As ECOT Logs Off, Will Ohio Pols Return Its Campaign Donations?

It looks like the Electronic Classroom of Tomorrow is in fact yesterday’s school.

A long nightmare lasting nearly two decades appears to be over. ECOT, the notorious online charter school, has been suspended by its sponsor and is shutting down, although the appointment of a special master will delay the liquidation of its assets in the short term.

When the official last rites for ECOT are concluded, the online school’s remnants will be piled on top of the rest of the other charter school rubble, a junkyard contained in a swamp filled with the carcasses of 260 shuttered schools that have crashed and burned since the beginning of the misguided charterworld experiment.

Yet there is no joy in Mudville, or anyplace in between, with the closing of this troubled enterprise. Sadly, the nightmare for 12,000 students and their families, coupled with the scramble to find them another school, is just beginning. The same is true for about 1,000 teachers and other personnel, left in the cold mid-year, collateral damage from the failure of this strange enterprise.

Those following the ECOT saga that has unfolded during the last two years have been told about a continuing story of voodoo accounting when it comes to state funds, voodoo math when determining the actual number of students, and everything else voodoo befitting of the voodoo public policy that created the charter school industry.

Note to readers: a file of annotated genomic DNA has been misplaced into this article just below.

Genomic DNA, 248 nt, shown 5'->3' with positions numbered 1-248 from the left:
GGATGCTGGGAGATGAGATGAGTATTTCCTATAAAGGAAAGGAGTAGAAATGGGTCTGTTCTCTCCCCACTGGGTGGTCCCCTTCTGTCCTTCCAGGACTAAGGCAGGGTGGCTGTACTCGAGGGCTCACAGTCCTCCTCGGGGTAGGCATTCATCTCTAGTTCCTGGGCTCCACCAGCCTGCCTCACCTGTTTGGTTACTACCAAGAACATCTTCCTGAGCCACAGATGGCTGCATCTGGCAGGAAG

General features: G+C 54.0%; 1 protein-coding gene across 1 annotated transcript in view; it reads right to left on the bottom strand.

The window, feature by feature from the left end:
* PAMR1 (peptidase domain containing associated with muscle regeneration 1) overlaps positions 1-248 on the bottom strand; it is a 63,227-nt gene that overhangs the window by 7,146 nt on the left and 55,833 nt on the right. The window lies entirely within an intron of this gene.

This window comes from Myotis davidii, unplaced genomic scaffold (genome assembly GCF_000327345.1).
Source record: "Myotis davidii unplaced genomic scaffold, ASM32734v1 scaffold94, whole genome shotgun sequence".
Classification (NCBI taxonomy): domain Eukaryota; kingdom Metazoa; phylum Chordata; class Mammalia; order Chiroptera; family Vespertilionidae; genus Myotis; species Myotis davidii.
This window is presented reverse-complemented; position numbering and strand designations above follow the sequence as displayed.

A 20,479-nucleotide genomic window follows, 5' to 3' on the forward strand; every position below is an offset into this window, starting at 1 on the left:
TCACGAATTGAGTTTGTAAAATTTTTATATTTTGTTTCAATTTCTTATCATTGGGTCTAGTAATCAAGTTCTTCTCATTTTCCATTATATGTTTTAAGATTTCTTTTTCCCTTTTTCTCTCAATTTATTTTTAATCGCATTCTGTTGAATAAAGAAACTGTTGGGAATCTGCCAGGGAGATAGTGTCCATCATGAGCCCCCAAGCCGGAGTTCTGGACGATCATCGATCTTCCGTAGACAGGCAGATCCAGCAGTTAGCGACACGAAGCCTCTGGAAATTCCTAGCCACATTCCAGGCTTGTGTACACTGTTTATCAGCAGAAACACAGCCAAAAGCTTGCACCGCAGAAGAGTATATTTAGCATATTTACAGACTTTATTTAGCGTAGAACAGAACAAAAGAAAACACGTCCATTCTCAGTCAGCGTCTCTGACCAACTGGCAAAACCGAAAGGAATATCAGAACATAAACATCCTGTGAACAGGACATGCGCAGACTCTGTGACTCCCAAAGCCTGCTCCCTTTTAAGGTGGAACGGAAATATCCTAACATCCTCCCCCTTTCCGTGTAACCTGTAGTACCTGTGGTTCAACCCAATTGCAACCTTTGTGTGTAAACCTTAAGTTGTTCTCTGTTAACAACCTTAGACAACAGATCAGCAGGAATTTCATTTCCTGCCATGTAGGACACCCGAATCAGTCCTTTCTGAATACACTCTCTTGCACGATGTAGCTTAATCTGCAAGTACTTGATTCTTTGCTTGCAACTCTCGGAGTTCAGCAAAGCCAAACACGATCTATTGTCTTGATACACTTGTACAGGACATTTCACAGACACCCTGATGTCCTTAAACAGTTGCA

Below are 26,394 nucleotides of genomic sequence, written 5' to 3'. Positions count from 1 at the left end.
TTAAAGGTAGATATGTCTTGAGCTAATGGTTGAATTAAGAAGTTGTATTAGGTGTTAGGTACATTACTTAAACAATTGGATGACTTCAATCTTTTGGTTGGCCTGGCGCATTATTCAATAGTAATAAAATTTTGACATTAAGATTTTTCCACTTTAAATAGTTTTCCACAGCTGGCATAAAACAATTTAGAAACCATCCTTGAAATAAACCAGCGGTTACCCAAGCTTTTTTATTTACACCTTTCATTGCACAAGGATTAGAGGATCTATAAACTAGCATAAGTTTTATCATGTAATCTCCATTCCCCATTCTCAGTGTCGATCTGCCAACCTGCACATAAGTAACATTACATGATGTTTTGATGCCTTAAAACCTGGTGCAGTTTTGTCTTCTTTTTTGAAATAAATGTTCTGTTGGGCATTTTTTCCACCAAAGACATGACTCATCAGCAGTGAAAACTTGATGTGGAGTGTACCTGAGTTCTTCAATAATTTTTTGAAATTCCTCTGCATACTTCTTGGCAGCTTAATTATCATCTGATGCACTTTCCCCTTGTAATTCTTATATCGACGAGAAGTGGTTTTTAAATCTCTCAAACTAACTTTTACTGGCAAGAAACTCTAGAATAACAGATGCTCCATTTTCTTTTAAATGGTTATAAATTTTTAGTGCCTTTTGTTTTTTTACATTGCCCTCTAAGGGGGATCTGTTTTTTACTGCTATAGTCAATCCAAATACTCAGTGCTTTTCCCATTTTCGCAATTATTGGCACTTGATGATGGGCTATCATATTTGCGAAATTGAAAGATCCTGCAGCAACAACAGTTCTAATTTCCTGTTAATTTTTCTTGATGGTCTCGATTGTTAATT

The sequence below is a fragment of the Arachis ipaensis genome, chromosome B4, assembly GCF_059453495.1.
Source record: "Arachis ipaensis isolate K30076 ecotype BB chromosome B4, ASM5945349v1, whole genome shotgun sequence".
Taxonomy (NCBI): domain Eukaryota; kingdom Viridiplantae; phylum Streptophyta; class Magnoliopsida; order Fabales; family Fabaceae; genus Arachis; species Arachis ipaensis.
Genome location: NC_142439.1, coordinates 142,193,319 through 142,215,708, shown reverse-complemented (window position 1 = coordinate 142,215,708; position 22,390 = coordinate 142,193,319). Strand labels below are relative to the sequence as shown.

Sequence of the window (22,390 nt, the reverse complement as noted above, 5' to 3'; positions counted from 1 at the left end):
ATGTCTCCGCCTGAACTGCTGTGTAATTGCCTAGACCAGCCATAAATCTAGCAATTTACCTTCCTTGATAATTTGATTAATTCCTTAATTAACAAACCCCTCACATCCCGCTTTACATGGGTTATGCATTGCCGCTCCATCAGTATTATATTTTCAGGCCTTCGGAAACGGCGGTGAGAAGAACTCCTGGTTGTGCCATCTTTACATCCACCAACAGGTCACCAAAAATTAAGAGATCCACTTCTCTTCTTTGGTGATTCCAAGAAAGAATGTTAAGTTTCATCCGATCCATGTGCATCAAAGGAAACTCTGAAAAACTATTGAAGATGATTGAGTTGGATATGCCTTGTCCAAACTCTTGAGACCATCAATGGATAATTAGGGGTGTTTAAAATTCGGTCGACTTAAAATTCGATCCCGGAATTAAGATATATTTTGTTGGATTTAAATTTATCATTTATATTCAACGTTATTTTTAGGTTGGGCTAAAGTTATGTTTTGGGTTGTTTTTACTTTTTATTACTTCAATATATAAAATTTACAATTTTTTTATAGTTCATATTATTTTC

But in the last week, the narrative about the former online behemoth has shifted dramatically. Now, we’re starting to hear some noise about calling out those who bear responsibility for this debacle, those who have aided and abetted this billion dollar grab from the state treasury.

The new narrative, appropriately enough, focuses on the main character and his responsibility in the mess engulfing thousands of students and their families in the middle of the academic year.

William Lager, the founder of ECOT and head of both Altair Learning, the company that manages the school and IQ Innovations, the firm which provides the software used by students, was put on notice by State Auditor Dave Yost about his potential liability in the repayment of funds owed the state for inflated student enrollment. In an interview with the Columbus Dispatch, Yost offered this interesting view on the ECOT mess:

“The idea is you form these corporations in order to limit the liability that stems from doing business,” Yost said, responding to questions from the Dispatch. “The question is, ‘What do you do when someone deliberately uses it as a tool, knowing something is amiss’?

Yost went on in musing about the next steps for the state:

A very significant portion of the money that passed through ECOT ended up with Bill Lager. The Supreme Court ruling “allows at least the potential for him to be personally liable for it.”

In the same Dispatch article, Attorney General hopeful Steven Dettelbach, a former U.S. Attorney, made a similar call for Lager to be held accountable for some repayment to the state. “There clearly, in this case, are facts that seem on their face to indicate there was misrepresentation, deceit and fraud,” he said.